Authorities in Denmark and Germany arrested 14 suspected Islamists earlier this month for plotting a terrorist attack, likely in Europe. The suspects, who include three Syrian brothers, are accused of acquiring firearms and several kilograms of chemicals used for manufacturing explosives, Denmark’s security and intelligence service said Friday. An Islamic State (ISIS) flag was also discovered in subsequent police searches.
Like many parts of the world, European governments face numerous types of terrorist actors across the ideological spectrum. However, extremist Islamist activity continues to be Europe’s top terrorist threat.
Jihadist terrorism has “been much more lethal than other types of terrorism, accounting for nearly all recent fatalities and casualties,” finds a Feb. 10 U.S. Congressional Research Service report which examines Europol data on terrorist activity from 2014-2019.
Attacks perpetrated by ethno-nationalist organizations or separatists were responsible for the most terrorist incidents. For example, nationalist/separatist groups carried out 508 attacks from 2014-2019, whereas jihadists and right-wing extremists perpetrated 110 and 22 attacks respectively.
Jihadist-affiliated terrorists killed 374 people during this period, however, whereas nationalist/separatist terrorists caused six fatalities, and far-right terrorists killed two people.
The CRS report also shows that most arrests related to terrorist activity are tied to jihadist actors. In 2019, for example, 436 out of 1,004 terrorism-related arrests were linked to Islamist extremists.
Security authorities across Europe devote considerable resources to combatting Islamist terrorist threats. In the process, violent plots are often foiled or disrupted.
Last year, police conducted raids across the country arresting multiple alleged Islamists suspected of planning major terrorist attacks.
Following the most recent counterterrorism raids, Germany’s Interior Minister Horst Seehofer said that “our security services once again prevented an Islamist terror attack.”
It is unclear what extent ISIS played in planning the latest foiled attack. The organization is known to use the internet to connect with sympathisers and operatives to either inspire or formally direct international terrorist attacks.
During ISIS’s rise in 2014-15, Europe experienced several high-casualty attacks that were directly coordinated or inspired by ISIS. It has been in a far weaker position to plan and execute high-profile attacks since losing its core territorial control in Syria and Iraq.
However, extremist Islamist organizations, like ISIS, continue to maintain influence in Europe and inspire others to carry out attacks.
On Thursday, German prosecutors charged a Syrian national for the October stabbing of two men in Dresden. The 20-year-old asylum seeker allegedly was motivated by extremist Islamist ideology and specifically targeted the pair because they were homosexual. The assailant carried out the attack days after being released from juvenile detention, after serving three years for allegedly planning a suicide bombing.
The stabbing attack also happened the same month that France experienced a particularly gruesome series of terrorist attacks, including the beheading of a teacher by a refugee of Chechen descent.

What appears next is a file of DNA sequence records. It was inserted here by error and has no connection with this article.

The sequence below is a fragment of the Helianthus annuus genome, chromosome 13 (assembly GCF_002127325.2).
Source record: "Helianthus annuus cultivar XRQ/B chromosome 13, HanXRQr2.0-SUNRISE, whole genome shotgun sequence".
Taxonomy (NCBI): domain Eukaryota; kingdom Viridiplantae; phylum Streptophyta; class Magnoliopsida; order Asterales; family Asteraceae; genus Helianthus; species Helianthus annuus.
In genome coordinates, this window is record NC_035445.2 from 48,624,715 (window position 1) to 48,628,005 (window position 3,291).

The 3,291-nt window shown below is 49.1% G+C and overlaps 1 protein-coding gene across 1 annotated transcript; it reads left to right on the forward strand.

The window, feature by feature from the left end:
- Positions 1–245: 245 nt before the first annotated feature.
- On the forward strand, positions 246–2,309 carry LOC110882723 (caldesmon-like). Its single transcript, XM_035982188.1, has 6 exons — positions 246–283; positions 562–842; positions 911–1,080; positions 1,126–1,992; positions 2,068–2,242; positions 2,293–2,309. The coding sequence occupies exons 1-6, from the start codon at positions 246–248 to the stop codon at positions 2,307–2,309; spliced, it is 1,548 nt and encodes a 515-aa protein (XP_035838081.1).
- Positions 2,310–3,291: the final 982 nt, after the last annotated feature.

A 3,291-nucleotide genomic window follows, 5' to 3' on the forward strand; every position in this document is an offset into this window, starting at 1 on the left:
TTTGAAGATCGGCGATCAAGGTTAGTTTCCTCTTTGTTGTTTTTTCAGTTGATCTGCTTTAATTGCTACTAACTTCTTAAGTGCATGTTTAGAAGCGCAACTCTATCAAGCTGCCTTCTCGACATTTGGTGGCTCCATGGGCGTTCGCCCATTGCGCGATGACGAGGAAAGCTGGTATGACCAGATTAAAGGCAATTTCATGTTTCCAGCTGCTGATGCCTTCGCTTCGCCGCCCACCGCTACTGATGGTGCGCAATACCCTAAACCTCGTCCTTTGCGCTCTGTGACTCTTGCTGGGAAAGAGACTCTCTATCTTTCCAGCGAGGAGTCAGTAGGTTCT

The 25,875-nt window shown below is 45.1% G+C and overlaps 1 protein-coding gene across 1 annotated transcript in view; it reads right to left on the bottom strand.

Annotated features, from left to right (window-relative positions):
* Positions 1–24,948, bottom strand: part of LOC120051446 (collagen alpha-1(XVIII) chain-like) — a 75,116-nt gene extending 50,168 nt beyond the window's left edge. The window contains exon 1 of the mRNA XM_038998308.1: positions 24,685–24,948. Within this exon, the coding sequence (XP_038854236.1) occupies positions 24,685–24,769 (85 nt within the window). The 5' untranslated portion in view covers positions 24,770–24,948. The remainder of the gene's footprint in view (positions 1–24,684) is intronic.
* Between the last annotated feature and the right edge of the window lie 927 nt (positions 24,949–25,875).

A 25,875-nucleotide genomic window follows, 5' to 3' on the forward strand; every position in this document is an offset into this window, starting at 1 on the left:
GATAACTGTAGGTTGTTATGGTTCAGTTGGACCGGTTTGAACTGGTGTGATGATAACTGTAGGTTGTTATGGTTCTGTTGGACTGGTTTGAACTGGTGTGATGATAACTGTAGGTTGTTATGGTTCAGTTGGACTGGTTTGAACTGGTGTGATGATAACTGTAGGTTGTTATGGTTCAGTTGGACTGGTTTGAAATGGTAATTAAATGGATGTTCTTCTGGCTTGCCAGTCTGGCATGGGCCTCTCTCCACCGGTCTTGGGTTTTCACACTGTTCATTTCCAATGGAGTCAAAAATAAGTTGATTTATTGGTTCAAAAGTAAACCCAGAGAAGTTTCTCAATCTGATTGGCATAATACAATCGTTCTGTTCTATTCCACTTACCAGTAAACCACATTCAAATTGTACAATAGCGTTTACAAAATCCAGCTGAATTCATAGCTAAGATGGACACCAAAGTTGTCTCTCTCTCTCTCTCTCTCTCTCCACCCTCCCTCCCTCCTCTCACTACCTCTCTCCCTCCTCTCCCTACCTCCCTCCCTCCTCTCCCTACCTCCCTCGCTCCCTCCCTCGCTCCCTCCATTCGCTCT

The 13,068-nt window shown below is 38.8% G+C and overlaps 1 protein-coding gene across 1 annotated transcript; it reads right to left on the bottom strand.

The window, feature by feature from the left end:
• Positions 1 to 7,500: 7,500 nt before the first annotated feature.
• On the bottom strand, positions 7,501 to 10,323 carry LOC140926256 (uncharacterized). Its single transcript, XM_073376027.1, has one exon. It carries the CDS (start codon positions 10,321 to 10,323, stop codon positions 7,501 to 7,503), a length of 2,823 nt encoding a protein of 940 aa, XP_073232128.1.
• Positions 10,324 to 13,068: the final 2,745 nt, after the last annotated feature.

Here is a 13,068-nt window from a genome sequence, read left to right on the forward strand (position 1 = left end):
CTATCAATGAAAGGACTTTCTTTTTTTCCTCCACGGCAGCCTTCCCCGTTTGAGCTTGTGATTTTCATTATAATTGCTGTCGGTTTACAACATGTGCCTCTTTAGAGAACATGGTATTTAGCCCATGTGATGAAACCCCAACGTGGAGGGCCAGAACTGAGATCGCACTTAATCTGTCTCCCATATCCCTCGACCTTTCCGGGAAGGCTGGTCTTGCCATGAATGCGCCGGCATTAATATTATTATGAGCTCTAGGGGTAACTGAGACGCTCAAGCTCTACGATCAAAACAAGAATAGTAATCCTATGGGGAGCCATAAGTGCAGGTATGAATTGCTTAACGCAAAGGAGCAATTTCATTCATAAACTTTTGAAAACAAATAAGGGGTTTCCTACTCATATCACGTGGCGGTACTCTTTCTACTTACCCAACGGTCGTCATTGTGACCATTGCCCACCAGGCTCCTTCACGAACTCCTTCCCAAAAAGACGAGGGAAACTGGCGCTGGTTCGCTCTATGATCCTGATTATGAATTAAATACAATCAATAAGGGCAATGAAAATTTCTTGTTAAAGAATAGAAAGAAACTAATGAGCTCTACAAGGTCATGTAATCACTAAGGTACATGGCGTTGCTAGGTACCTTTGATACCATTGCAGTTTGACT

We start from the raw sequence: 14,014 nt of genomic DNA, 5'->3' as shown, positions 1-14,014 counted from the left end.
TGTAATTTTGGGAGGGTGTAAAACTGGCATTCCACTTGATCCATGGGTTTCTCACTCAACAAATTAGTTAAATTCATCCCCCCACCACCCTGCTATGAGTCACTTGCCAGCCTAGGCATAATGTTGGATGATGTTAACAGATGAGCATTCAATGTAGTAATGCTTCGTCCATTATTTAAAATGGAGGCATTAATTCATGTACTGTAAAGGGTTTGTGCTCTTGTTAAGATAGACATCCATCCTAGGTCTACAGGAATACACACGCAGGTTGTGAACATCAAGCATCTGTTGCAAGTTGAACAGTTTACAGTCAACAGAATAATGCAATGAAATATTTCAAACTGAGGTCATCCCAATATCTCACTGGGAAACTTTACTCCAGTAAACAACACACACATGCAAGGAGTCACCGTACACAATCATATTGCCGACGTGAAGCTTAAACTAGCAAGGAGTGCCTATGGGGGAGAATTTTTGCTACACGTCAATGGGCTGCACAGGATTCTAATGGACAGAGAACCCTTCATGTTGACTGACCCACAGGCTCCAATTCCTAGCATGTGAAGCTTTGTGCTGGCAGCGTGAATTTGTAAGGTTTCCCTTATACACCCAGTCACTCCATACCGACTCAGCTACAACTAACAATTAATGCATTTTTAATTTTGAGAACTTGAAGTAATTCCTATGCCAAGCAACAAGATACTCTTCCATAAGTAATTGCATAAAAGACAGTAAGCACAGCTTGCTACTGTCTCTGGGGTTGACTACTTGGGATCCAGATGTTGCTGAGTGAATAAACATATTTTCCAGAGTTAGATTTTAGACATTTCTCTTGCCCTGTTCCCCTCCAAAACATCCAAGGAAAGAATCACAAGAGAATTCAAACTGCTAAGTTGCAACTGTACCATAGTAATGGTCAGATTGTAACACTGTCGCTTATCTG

Like other foiled terrorist attempts, however, the recent plot disrupted by Danish and German authorities will receive far less attention. Policymakers and terrorism researchers tend to make threat assessments based on actual attacks, which skews our understanding of terrorist threats. As we have noted before, exploring major attacks that could have transpired – but were foiled by security authorities – provides a more accurate understanding of the overall threat environment.
For example, in 2018, jihadist terrorist attacks declined considerably in Europe following significant spikes in attacks the previous two years. Based on this trend, some observers started to view the Islamic State as a declining threat in Europe.
But by including foiled plots, jihadist terrorism, which is transnational in nature, emerges as a far greater threat to the continent.
The latest CRS report supports findings from another recent study showing that Islamist extremism remains the most threatening form of terrorism in the West.
The 2020 Global Terrorism Index (GTI) report finds that Islamist terrorism is considerably more lethal on average than other ideological-motivated forms of violence, including left-wing and right-wing terrorism.
The GTI report also shows that 90 percent of Islamist attacks in the West since 1970 involve assailants who are affiliated or part of a formal terrorist organization. This finding poses key implications for assessing lethality. Attacks tied to terrorist organizations tend to be deadlier than attacks perpetrated by unaffiliated individuals or cells.
While religious groups are unlikely to achieve their ultimate objectives, like toppling governments or establishing a global caliphate, research shows that Islamist organizations are behind far more terrorist attacks and casualties worldwide than other types of armed groups.
New developments and data on terrorist activity in Europe further reinforce this trend.
This column was originally published at Newsmax.
The views expressed in CCNS member articles are not necessarily the views or positions of the entire CCNS. They are the views of the authors, who are members of the CCNS.